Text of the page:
OTTAWA - Canada's economy had a second month of growth in April, building momentum with a 0.3 per cent increase in gross domestic product compared with March, Statistics Canada reported Friday.

Canada's economy took a step backwards in February — when output was affected by a number of production shutdowns — but resumed growth in March, when the GDP advanced by 0.1 per cent.

Mitt Romney, Surprised By Health Care Decision, Pivots To Tax Attack

WASHINGTON -– A few weeks ago, a senior adviser to Mitt Romney said the approaching Supreme Court decision on the constitutionality of President Barack Obama's health care law would be "the most over-reported story of the election."

While that statement during a background conversation may have been a bit of egregious spin designed to keep expectations in check, the premise -– that the election will be about the economy and jobs -– was sound.

On Oil Sands, Ottawa's Not Hearing What Alberta's Saying

On Sept. 11, 2009, Stephen Harper's then-environment minister Jim Prentice called on his counterpart in Alberta, Rob Renner, and then-premier Ed Stelmach.

Prentice intended to pitch the province on the federal government's plan to control Canada's greenhouse gas emissions.

It wasn't going to be an easy sell. Ottawa planned to place clear limits on Canada's carbon emissions. Companies unable to meet those limits would need to buy credits from companies that exceeded their requirements. This would almost certainly impact the bottom-line of Alberta's bitumen and coal sectors, two of Canada's largest sources of industrial carbon emissions.

Michael Savage Links Justice John Roberts' Epilepsy Medication To Obamacare Ruling

Conservative firebrand Michael Savage is not known to mince words--one of his favorite adjectives is "Islamofascist," and in 2009 he was banned from entering the United Kingdom on grounds of extremism.

But on Thursday, the popular radio talk show host's outspokenness veered into particularly strange territory when he suggested that Chief Justice John Roberts' epilepsy medication was responsible for his decision to uphold President Obama's health care law.

"Let's talk about Roberts," Savage said. "I'm going to tell you something that you're not gonna hear anywhere else, that you must pay attention to. It's well known that Roberts, unfortunately for him, has suffered from epileptic seizures. Therefore he has been on medication. Therefore neurologists will tell you that medication used for seizure disorders, such as epilepsy, can introduce mental slowing, forgetfulness and other cognitive problems. And if you look at Roberts' writings you can see the cognitive disassociation (sic) in what he is saying..."

Original Article
Source: huffington post
Author: Benjamin Hart 

Homeless Students Top 1 Million, U.S. Says, Leaving Advocates 'Horrified'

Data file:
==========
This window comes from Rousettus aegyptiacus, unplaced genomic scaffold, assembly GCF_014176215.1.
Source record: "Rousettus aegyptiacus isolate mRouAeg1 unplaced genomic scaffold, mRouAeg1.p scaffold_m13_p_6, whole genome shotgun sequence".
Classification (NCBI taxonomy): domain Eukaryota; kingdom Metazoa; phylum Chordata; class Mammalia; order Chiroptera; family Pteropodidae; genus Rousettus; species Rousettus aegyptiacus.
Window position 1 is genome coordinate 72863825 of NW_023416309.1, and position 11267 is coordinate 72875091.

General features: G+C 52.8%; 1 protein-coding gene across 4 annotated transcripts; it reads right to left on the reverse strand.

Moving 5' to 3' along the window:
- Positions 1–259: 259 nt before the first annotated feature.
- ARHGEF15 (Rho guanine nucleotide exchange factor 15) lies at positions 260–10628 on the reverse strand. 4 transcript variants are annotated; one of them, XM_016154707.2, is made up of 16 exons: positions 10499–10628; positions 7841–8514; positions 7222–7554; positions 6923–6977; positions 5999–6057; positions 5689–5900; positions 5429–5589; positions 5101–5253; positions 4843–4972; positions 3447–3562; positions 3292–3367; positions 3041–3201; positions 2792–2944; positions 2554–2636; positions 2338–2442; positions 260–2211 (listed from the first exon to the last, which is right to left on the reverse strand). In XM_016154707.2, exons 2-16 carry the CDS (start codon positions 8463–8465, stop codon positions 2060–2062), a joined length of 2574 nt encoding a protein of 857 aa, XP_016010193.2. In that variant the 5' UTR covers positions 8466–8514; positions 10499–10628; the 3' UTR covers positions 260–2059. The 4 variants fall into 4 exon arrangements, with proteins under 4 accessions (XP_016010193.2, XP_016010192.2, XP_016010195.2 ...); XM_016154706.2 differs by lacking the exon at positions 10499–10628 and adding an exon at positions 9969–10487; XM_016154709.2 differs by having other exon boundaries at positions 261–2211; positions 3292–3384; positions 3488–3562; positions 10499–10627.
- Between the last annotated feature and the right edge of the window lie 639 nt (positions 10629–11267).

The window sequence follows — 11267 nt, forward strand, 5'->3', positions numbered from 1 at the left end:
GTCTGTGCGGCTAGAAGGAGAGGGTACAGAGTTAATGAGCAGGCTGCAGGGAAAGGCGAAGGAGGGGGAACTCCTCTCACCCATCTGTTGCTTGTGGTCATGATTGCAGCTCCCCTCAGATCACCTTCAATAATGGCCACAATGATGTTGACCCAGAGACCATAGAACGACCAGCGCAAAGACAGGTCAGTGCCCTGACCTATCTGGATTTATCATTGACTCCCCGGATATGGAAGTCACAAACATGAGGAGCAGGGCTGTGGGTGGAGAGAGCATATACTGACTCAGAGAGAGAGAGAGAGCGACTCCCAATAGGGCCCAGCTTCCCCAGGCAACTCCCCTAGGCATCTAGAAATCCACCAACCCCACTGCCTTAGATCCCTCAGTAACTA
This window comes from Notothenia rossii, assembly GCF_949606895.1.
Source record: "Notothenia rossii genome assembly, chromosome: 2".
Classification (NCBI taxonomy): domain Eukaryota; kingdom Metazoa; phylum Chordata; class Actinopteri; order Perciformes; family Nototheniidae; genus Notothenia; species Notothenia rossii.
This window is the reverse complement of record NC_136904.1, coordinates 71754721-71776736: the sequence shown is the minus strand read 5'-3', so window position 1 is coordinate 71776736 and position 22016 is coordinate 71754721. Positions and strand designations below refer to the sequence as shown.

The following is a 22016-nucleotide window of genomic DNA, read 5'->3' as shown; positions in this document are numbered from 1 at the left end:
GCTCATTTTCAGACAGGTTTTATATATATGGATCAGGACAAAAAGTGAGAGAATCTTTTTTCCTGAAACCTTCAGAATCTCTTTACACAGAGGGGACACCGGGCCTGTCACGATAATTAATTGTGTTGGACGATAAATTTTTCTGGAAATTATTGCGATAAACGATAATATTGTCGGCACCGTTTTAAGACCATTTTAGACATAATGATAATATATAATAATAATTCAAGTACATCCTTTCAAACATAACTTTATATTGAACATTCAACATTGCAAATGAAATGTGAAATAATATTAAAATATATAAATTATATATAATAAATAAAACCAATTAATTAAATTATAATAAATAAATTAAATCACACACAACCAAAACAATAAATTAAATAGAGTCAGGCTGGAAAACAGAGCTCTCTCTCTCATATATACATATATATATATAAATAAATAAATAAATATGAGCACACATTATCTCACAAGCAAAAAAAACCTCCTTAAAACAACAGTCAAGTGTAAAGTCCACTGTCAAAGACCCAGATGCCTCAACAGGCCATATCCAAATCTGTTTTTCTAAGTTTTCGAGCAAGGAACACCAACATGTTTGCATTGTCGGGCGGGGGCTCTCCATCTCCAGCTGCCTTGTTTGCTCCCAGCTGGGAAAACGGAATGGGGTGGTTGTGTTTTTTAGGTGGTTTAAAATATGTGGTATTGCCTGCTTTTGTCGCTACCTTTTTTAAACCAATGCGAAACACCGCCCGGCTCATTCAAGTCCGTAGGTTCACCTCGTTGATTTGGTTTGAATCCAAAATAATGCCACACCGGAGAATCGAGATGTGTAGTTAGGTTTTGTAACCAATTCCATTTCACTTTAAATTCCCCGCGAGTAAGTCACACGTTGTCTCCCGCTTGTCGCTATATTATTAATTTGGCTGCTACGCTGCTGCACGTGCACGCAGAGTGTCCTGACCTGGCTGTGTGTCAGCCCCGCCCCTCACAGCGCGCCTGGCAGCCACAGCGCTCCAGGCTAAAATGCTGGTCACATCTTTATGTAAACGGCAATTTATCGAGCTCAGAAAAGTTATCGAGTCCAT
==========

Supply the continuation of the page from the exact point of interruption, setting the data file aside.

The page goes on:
Back in November of 2005, Diane Nilan had what she now concedes may have struck some people as a “crazy notion.” She’d been working as advocate for homeless families in Illinois, getting frustrated by the glacial pace of political and bureaucratic change, when she decided to sell her town house, buy a Gulfstream motor home, and set out on the road to talk to homeless families living around the country. She drove to Pensacola, Fla., and then to Lafayette, La., and then to a tiny town in Texas, where she met a little boy who had been abandoned by his mother. She spoke with homeless children and their families at campsites and motels and shelters, and filmed them in an attempt to share what she learned.

Vancouver housing 'task force' plan not strong enough to dent developer-backed affordability crisis

The City of Vancouver's developer task force released another interim report this week -- a follow-up to the previous very preliminary interim report (see The Mainlander's analysis here).

Although the latest proposal and its ideas remain in draft form, the document contains a couple of substantial policy proposals, including a municipal Housing Authority and a Land Bank. These are two very good ideas, but the question remains: will the proposals actually be implemented? If so, will it be at a scale capable of meeting the demand for real affordable housing? Will it be done in a way that benefits residents and communities instead of private developers?

Three days before the shameful cuts to health care for refugees

On June 30, one day before Canada Day, cuts to health care for refugees will be made by the federal government. These cuts will include access to vision care, dental care, prescription drugs and mobility devices for all refugees. For many refugees it will also include restrictions on primary and basic health care that all Canadians receive. This includes medical assistance during emergencies like heart attacks and even during childbirth. Those children being birthed of course will be Canadian citizens, but they are still not entitled to receiving assistance during their delivery. What does this say about Canada and our values? And what is our government saying on our behalf to all newcomers?